domingo, 26 de maio de 2013

Ler os outros: Keynesianismo na zona euro - Rogoff e Krugman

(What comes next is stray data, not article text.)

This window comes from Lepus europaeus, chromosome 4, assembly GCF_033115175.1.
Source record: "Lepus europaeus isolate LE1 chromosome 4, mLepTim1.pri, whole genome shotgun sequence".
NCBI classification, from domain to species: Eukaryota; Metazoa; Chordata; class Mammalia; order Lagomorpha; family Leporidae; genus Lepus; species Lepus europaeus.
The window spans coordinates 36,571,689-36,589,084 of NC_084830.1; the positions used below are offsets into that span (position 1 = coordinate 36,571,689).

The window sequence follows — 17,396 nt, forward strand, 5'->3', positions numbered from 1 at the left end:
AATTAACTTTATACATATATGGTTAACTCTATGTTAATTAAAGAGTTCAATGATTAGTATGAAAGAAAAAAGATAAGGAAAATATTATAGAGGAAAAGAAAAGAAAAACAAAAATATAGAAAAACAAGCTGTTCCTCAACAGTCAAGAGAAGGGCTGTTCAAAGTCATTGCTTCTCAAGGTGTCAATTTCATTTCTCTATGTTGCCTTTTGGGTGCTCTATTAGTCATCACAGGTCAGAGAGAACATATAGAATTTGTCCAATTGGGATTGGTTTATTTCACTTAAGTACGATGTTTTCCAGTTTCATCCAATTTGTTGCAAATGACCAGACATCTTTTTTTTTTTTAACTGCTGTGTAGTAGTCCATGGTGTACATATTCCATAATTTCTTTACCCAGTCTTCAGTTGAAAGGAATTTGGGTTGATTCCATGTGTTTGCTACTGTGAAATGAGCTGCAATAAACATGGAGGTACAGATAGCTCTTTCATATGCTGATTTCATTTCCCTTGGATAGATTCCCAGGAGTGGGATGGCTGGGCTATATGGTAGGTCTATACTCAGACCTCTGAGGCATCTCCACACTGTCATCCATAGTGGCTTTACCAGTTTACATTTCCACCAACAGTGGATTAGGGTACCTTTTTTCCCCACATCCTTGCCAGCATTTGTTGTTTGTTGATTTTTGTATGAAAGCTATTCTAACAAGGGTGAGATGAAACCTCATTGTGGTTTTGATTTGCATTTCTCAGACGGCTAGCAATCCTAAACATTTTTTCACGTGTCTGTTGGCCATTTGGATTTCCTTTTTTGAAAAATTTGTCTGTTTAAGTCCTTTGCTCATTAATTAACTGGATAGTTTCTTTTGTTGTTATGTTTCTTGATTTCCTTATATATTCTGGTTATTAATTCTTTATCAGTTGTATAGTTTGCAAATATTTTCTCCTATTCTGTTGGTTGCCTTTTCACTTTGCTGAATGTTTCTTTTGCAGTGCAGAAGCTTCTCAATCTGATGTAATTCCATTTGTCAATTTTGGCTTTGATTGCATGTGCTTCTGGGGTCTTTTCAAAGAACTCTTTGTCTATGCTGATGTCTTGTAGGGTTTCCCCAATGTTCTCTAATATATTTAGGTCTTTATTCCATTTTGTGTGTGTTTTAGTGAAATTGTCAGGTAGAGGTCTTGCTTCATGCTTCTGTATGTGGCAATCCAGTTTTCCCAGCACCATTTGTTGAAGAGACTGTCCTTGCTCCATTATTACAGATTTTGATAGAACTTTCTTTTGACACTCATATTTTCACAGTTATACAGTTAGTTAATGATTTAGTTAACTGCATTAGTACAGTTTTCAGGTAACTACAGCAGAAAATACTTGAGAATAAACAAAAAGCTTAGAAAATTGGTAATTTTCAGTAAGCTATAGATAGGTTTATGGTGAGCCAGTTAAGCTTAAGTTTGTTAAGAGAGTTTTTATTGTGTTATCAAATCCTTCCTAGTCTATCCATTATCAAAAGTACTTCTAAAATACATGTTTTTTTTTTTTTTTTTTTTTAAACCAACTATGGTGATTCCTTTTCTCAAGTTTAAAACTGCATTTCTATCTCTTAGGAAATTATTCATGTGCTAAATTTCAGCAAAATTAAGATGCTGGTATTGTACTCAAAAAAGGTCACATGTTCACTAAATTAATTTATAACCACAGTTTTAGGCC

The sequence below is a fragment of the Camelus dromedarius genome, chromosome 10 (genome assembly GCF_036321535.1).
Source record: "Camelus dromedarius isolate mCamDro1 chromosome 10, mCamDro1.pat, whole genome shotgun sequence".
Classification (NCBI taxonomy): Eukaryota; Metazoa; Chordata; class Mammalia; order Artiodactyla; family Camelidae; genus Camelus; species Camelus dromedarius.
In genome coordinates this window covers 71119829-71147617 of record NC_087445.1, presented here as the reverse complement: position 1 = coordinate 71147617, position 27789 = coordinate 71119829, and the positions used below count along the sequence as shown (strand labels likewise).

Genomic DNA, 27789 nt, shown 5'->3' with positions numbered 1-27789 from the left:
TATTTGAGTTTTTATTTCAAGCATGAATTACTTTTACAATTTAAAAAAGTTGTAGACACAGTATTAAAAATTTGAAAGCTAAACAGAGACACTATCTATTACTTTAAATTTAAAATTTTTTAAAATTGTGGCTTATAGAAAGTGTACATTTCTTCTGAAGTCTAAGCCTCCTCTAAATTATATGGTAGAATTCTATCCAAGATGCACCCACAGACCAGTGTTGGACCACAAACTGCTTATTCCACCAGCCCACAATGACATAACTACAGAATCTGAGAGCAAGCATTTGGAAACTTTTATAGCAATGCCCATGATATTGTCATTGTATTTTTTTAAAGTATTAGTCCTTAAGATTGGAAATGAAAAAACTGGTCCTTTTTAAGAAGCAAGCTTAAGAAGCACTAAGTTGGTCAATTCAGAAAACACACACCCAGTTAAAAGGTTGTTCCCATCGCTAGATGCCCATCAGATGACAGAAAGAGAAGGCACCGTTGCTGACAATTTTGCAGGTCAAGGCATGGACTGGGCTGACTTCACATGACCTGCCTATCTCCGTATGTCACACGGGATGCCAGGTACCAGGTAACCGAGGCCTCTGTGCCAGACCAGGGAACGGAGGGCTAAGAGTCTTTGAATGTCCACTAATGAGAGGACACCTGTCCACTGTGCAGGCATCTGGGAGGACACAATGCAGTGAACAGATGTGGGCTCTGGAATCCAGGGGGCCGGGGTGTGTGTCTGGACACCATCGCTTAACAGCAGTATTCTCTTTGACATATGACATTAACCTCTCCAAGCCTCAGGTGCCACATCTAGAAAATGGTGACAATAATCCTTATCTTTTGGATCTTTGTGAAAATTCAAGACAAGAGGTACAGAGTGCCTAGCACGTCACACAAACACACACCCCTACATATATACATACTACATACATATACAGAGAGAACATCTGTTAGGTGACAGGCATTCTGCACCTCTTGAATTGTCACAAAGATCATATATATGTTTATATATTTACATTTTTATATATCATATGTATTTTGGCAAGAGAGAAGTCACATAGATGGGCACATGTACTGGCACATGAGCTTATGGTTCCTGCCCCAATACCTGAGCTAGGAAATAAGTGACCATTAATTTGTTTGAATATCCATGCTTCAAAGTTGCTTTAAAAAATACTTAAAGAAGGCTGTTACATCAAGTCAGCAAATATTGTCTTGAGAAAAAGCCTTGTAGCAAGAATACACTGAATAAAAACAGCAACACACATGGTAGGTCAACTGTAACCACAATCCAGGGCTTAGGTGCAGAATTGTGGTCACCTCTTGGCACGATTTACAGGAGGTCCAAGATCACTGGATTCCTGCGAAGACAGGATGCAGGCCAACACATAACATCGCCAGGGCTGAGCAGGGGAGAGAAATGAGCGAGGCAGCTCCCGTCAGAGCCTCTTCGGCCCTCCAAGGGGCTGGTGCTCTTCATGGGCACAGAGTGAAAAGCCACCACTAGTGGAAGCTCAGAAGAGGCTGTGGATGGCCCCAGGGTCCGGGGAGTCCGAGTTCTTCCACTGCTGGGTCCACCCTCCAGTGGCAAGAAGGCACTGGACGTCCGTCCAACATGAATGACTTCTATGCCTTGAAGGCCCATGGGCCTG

A propósito deste texto de Kenneth Rogoff sobre os efeitos de uma política expansionista orçamental no contexto da zona euro no qual argumenta que uma política orçamental alemã expansionista não constitui uma solução simples para os problemas da zona euro, defendendo como alternativas: i) uma reestruturação das dívidas, ii) um período prolongado de inflação moderada e iii) a assunção pela Alemanha de uma parte dois custos - diretamente ou através de um sistema de garantias, Krugman reage num texto no qual defende que embora "Everyone with a bit of sense has argued all along that Europe has a big problem resulting from the single currency: there was a sharp rise in relative costs and prices in the periphery during the boom years, and the process of correcting that overvaluation through “internal devaluation” is extremely difficult and painful", os argumentos keynesianos são que, por um lado, "this inherently difficult situation is made worse by two aspects of fiscal policy. One is the extreme austerity being imposed on the periphery; nobody is suggesting stimulus for, say, Portugal, but the question is whether a less extreme austerity regime might not do almost as well at limiting debt while internal devaluation takes place, while hugely reducing the human cost" e, por outro lado que "on any kind of rational pan-European basis, we should be seeing austerity in the periphery at least partly offset by stimulus in the core. What we have instead is substantial austerity in the core too.(...) Surely the terrible adjustment problem facing the periphery would be at least somewhat easier if the core weren’t doing this; looser fiscal policy would directly help their exports, and it would also help promote, yes, somewhat higher German inflation, helping achieve internal devaluation. (...)".

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